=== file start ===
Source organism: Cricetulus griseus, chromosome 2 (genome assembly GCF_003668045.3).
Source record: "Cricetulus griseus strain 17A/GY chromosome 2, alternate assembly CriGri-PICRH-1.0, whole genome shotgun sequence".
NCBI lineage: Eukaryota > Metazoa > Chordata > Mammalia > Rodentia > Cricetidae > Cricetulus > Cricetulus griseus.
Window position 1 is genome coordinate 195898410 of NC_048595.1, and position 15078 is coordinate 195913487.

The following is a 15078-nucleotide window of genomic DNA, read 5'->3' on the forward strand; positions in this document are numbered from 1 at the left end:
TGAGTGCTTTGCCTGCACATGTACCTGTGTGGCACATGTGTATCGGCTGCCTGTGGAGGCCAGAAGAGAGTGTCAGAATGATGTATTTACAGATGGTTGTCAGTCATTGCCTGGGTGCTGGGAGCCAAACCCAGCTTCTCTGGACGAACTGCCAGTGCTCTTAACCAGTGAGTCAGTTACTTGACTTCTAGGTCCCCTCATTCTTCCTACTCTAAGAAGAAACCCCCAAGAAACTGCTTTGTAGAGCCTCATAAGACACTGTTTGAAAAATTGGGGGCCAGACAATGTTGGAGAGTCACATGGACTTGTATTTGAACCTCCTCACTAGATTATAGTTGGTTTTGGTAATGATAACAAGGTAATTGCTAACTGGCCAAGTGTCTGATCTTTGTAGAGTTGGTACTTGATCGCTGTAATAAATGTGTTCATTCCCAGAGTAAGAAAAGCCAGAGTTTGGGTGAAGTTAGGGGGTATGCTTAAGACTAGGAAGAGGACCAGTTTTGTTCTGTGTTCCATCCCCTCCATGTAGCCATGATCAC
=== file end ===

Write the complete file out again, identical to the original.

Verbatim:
Source organism: Cricetulus griseus, chromosome 2 (genome assembly GCF_003668045.3).
Source record: "Cricetulus griseus strain 17A/GY chromosome 2, alternate assembly CriGri-PICRH-1.0, whole genome shotgun sequence".
NCBI lineage: Eukaryota > Metazoa > Chordata > Mammalia > Rodentia > Cricetidae > Cricetulus > Cricetulus griseus.
Window position 1 is genome coordinate 195898410 of NC_048595.1, and position 15078 is coordinate 195913487.

The following is a 15078-nucleotide window of genomic DNA, read 5'->3' on the forward strand; positions in this document are numbered from 1 at the left end:
TGAGTGCTTTGCCTGCACATGTACCTGTGTGGCACATGTGTATCGGCTGCCTGTGGAGGCCAGAAGAGAGTGTCAGAATGATGTATTTACAGATGGTTGTCAGTCATTGCCTGGGTGCTGGGAGCCAAACCCAGCTTCTCTGGACGAACTGCCAGTGCTCTTAACCAGTGAGTCAGTTACTTGACTTCTAGGTCCCCTCATTCTTCCTACTCTAAGAAGAAACCCCCAAGAAACTGCTTTGTAGAGCCTCATAAGACACTGTTTGAAAAATTGGGGGCCAGACAATGTTGGAGAGTCACATGGACTTGTATTTGAACCTCCTCACTAGATTATAGTTGGTTTTGGTAATGATAACAAGGTAATTGCTAACTGGCCAAGTGTCTGATCTTTGTAGAGTTGGTACTTGATCGCTGTAATAAATGTGTTCATTCCCAGAGTAAGAAAAGCCAGAGTTTGGGTGAAGTTAGGGGGTATGCTTAAGACTAGGAAGAGGACCAGTTTTGTTCTGTGTTCCATCCCCTCCATGTAGCCATGATCAC